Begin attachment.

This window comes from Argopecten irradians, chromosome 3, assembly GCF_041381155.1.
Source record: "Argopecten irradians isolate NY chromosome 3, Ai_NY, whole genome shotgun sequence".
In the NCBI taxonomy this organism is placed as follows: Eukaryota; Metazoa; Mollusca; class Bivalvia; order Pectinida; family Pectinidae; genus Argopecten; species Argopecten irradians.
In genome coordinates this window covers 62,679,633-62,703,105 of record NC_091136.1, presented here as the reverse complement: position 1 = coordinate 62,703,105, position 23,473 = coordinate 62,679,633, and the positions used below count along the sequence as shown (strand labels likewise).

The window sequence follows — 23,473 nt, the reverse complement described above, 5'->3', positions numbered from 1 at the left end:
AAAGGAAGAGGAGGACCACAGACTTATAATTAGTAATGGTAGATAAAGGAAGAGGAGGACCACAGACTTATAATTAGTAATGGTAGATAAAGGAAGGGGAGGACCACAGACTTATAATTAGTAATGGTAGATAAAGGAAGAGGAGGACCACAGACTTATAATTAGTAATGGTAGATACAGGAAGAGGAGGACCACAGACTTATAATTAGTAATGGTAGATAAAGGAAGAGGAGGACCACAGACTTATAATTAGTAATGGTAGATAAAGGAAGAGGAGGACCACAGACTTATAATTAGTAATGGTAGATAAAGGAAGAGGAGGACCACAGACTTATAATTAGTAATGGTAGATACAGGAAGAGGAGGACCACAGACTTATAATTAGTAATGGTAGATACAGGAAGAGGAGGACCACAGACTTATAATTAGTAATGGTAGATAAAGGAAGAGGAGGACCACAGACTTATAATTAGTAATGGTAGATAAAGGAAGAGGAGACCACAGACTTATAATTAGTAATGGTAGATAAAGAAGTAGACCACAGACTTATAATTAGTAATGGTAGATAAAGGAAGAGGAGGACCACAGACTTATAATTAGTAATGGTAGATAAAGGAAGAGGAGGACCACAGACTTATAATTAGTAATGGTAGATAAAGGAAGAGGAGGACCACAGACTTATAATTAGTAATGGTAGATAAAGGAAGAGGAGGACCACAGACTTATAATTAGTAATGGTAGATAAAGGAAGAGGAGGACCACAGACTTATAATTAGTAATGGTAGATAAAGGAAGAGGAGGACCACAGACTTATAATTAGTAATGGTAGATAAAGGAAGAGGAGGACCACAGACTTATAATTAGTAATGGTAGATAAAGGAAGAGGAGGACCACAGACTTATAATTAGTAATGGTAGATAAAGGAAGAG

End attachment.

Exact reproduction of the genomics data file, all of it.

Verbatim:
This window comes from Argopecten irradians, chromosome 3, assembly GCF_041381155.1.
Source record: "Argopecten irradians isolate NY chromosome 3, Ai_NY, whole genome shotgun sequence".
In the NCBI taxonomy this organism is placed as follows: Eukaryota; Metazoa; Mollusca; class Bivalvia; order Pectinida; family Pectinidae; genus Argopecten; species Argopecten irradians.
In genome coordinates this window covers 62,679,633-62,703,105 of record NC_091136.1, presented here as the reverse complement: position 1 = coordinate 62,703,105, position 23,473 = coordinate 62,679,633, and the positions used below count along the sequence as shown (strand labels likewise).

The window sequence follows — 23,473 nt, the reverse complement described above, 5'->3', positions numbered from 1 at the left end:
AAAGGAAGAGGAGGACCACAGACTTATAATTAGTAATGGTAGATAAAGGAAGAGGAGGACCACAGACTTATAATTAGTAATGGTAGATAAAGGAAGGGGAGGACCACAGACTTATAATTAGTAATGGTAGATAAAGGAAGAGGAGGACCACAGACTTATAATTAGTAATGGTAGATACAGGAAGAGGAGGACCACAGACTTATAATTAGTAATGGTAGATAAAGGAAGAGGAGGACCACAGACTTATAATTAGTAATGGTAGATAAAGGAAGAGGAGGACCACAGACTTATAATTAGTAATGGTAGATAAAGGAAGAGGAGGACCACAGACTTATAATTAGTAATGGTAGATACAGGAAGAGGAGGACCACAGACTTATAATTAGTAATGGTAGATACAGGAAGAGGAGGACCACAGACTTATAATTAGTAATGGTAGATAAAGGAAGAGGAGGACCACAGACTTATAATTAGTAATGGTAGATAAAGGAAGAGGAGACCACAGACTTATAATTAGTAATGGTAGATAAAGAAGTAGACCACAGACTTATAATTAGTAATGGTAGATAAAGGAAGAGGAGGACCACAGACTTATAATTAGTAATGGTAGATAAAGGAAGAGGAGGACCACAGACTTATAATTAGTAATGGTAGATAAAGGAAGAGGAGGACCACAGACTTATAATTAGTAATGGTAGATAAAGGAAGAGGAGGACCACAGACTTATAATTAGTAATGGTAGATAAAGGAAGAGGAGGACCACAGACTTATAATTAGTAATGGTAGATAAAGGAAGAGGAGGACCACAGACTTATAATTAGTAATGGTAGATAAAGGAAGAGGAGGACCACAGACTTATAATTAGTAATGGTAGATAAAGGAAGAGGAGGACCACAGACTTATAATTAGTAATGGTAGATAAAGGAAGAG